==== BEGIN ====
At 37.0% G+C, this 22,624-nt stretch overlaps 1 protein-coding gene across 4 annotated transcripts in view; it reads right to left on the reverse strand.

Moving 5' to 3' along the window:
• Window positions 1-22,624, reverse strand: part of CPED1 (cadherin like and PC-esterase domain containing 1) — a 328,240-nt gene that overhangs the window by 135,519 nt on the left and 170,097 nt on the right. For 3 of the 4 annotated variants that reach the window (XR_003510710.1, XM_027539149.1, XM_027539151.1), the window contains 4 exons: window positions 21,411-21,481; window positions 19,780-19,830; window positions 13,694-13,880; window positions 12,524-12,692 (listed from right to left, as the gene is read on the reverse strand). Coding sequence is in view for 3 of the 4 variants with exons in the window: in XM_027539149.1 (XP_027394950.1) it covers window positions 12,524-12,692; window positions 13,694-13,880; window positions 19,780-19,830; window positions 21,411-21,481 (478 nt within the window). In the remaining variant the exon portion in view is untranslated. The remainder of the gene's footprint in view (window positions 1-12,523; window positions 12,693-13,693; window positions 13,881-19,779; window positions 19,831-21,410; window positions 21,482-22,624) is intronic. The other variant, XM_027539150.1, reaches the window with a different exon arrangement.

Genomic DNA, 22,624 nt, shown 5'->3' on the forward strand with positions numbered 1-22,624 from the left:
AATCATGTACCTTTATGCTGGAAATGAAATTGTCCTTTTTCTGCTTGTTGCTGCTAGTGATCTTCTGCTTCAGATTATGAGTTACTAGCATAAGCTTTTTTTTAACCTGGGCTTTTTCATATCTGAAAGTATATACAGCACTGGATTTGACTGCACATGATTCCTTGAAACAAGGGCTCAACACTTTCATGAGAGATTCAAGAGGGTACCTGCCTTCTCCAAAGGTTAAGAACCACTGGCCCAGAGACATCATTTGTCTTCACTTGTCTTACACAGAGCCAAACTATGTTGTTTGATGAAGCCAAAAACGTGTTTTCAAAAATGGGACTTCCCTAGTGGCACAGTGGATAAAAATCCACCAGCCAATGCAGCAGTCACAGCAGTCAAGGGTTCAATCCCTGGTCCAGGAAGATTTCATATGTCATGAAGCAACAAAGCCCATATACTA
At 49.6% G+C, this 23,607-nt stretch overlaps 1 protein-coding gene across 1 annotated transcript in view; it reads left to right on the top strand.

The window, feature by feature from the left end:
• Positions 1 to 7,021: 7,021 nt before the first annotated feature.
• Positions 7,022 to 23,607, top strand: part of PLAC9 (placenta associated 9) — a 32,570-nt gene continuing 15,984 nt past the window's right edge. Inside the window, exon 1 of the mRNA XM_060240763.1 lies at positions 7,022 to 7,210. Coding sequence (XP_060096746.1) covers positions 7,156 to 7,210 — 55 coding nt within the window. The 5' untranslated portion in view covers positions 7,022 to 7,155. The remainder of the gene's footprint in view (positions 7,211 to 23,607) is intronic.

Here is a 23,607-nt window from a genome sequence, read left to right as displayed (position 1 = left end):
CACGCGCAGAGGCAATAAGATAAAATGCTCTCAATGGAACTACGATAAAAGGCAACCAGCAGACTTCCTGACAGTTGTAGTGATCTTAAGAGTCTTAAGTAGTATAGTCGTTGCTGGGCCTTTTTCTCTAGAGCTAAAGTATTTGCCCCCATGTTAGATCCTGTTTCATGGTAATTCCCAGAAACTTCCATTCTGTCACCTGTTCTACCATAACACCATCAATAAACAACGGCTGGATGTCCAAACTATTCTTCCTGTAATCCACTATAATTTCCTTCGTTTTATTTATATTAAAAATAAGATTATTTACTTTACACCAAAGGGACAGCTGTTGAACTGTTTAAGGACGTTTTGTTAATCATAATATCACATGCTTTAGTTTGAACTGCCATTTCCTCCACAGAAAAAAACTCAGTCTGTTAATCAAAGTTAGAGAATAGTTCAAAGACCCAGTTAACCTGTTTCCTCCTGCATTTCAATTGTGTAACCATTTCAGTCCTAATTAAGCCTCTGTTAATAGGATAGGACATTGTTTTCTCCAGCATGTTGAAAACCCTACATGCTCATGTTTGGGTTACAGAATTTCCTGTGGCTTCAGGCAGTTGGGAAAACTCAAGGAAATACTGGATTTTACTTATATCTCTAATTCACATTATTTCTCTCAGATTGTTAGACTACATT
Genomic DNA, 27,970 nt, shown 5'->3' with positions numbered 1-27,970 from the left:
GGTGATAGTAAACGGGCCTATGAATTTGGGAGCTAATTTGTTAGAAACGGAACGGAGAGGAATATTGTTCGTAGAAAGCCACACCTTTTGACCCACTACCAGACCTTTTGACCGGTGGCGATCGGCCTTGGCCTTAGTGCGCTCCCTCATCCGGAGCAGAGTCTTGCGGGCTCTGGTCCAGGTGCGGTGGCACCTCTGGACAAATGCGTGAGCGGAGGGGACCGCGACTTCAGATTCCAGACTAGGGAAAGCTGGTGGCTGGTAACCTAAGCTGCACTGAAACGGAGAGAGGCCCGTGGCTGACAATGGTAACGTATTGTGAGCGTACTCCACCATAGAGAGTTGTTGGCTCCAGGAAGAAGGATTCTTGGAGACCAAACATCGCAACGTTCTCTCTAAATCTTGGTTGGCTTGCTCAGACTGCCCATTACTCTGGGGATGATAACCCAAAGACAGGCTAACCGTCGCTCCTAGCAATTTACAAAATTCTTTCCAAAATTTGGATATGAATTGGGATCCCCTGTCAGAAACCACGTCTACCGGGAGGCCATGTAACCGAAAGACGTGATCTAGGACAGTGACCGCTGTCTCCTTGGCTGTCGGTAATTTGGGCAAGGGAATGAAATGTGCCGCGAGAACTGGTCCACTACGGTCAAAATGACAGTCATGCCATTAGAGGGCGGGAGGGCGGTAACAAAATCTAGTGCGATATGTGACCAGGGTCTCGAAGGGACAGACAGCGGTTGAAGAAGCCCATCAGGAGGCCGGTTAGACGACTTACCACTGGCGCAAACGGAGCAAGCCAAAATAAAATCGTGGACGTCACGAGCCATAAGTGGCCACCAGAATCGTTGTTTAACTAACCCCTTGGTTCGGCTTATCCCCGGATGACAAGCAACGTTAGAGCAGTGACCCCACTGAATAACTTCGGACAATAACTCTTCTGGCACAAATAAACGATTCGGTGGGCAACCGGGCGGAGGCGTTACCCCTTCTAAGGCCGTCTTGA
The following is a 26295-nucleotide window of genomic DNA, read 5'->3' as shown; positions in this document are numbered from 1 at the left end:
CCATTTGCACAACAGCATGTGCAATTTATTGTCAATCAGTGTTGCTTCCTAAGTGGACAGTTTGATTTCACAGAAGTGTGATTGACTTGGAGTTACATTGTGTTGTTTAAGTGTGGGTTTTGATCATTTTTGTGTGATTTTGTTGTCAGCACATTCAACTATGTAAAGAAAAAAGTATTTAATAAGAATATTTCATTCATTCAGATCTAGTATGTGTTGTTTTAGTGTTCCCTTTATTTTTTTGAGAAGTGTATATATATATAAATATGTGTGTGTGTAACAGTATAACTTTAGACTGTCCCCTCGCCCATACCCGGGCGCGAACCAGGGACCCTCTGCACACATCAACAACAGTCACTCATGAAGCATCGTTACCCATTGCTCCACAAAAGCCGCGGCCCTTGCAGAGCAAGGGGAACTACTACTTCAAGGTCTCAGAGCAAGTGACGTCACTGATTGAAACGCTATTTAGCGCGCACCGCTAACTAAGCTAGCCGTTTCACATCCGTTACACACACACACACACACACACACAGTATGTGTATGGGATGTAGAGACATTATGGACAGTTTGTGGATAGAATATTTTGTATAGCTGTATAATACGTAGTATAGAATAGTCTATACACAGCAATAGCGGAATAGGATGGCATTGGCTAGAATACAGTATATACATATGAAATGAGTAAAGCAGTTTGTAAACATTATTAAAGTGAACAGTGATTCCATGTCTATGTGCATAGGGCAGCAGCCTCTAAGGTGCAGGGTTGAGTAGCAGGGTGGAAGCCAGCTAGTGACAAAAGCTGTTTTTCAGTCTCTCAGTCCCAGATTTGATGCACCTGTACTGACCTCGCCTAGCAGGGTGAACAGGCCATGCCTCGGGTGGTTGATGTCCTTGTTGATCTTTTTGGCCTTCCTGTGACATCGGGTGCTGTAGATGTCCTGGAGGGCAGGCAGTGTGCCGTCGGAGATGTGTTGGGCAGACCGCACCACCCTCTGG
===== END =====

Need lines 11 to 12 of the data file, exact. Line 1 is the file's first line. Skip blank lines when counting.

CACGCGCAGAGGCAATAAGATAAAATGCTCTCAATGGAACTACGATAAAAGGCAACCAGCAGACTTCCTGACAGTTGTAGTGATCTTAAGAGTCTTAAGTAGTATAGTCGTTGCTGGGCCTTTTTCTCTAGAGCTAAAGTATTTGCCCCCATGTTAGATCCTGTTTCATGGTAATTCCCAGAAACTTCCATTCTGTCACCTGTTCTACCATAACACCATCAATAAACAACGGCTGGATGTCCAAACTATTCTTCCTGTAATCCACTATAATTTCCTTCGTTTTATTTATATTAAAAATAAGATTATTTACTTTACACCAAAGGGACAGCTGTTGAACTGTTTAAGGACGTTTTGTTAATCATAATATCACATGCTTTAGTTTGAACTGCCATTTCCTCCACAGAAAAAAACTCAGTCTGTTAATCAAAGTTAGAGAATAGTTCAAAGACCCAGTTAACCTGTTTCCTCCTGCATTTCAATTGTGTAACCATTTCAGTCCTAATTAAGCCTCTGTTAATAGGATAGGACATTGTTTTCTCCAGCATGTTGAAAACCCTACATGCTCATGTTTGGGTTACAGAATTTCCTGTGGCTTCAGGCAGTTGGGAAAACTCAAGGAAATACTGGATTTTACTTATATCTCTAATTCACATTATTTCTCTCAGATTGTTAGACTACATT
Genomic DNA, 27,970 nt, shown 5'->3' with positions numbered 1-27,970 from the left: